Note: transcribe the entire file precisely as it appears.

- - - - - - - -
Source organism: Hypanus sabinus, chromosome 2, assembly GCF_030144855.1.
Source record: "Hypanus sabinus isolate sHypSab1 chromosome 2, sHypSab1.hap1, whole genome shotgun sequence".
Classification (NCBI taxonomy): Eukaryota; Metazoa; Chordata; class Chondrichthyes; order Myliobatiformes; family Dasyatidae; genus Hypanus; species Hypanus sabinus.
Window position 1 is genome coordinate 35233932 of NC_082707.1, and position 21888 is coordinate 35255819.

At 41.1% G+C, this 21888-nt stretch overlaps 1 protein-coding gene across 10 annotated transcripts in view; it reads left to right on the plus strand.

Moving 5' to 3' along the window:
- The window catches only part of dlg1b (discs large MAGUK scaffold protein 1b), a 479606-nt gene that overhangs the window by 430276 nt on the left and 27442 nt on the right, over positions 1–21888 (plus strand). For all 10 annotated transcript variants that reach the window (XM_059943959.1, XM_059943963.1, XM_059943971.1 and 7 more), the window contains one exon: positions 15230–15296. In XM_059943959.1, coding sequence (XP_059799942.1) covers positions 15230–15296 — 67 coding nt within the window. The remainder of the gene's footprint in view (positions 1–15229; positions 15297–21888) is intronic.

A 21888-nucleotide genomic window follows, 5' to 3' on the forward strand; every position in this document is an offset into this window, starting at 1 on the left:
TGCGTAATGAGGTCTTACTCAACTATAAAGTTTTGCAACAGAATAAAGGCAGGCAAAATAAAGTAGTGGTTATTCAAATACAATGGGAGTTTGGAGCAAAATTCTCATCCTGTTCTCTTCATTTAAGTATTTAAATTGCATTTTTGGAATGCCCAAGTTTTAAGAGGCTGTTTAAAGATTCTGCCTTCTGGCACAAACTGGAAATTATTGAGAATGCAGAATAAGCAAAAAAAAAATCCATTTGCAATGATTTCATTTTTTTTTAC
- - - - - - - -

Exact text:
Source organism: Hypanus sabinus, chromosome 2, assembly GCF_030144855.1.
Source record: "Hypanus sabinus isolate sHypSab1 chromosome 2, sHypSab1.hap1, whole genome shotgun sequence".
Classification (NCBI taxonomy): Eukaryota; Metazoa; Chordata; class Chondrichthyes; order Myliobatiformes; family Dasyatidae; genus Hypanus; species Hypanus sabinus.
Window position 1 is genome coordinate 35233932 of NC_082707.1, and position 21888 is coordinate 35255819.

At 41.1% G+C, this 21888-nt stretch overlaps 1 protein-coding gene across 10 annotated transcripts in view; it reads left to right on the plus strand.

Moving 5' to 3' along the window:
- The window catches only part of dlg1b (discs large MAGUK scaffold protein 1b), a 479606-nt gene that overhangs the window by 430276 nt on the left and 27442 nt on the right, over positions 1–21888 (plus strand). For all 10 annotated transcript variants that reach the window (XM_059943959.1, XM_059943963.1, XM_059943971.1 and 7 more), the window contains one exon: positions 15230–15296. In XM_059943959.1, coding sequence (XP_059799942.1) covers positions 15230–15296 — 67 coding nt within the window. The remainder of the gene's footprint in view (positions 1–15229; positions 15297–21888) is intronic.

A 21888-nucleotide genomic window follows, 5' to 3' on the forward strand; every position in this document is an offset into this window, starting at 1 on the left:
TGCGTAATGAGGTCTTACTCAACTATAAAGTTTTGCAACAGAATAAAGGCAGGCAAAATAAAGTAGTGGTTATTCAAATACAATGGGAGTTTGGAGCAAAATTCTCATCCTGTTCTCTTCATTTAAGTATTTAAATTGCATTTTTGGAATGCCCAAGTTTTAAGAGGCTGTTTAAAGATTCTGCCTTCTGGCACAAACTGGAAATTATTGAGAATGCAGAATAAGCAAAAAAAAAATCCATTTGCAATGATTTCATTTTTTTTTAC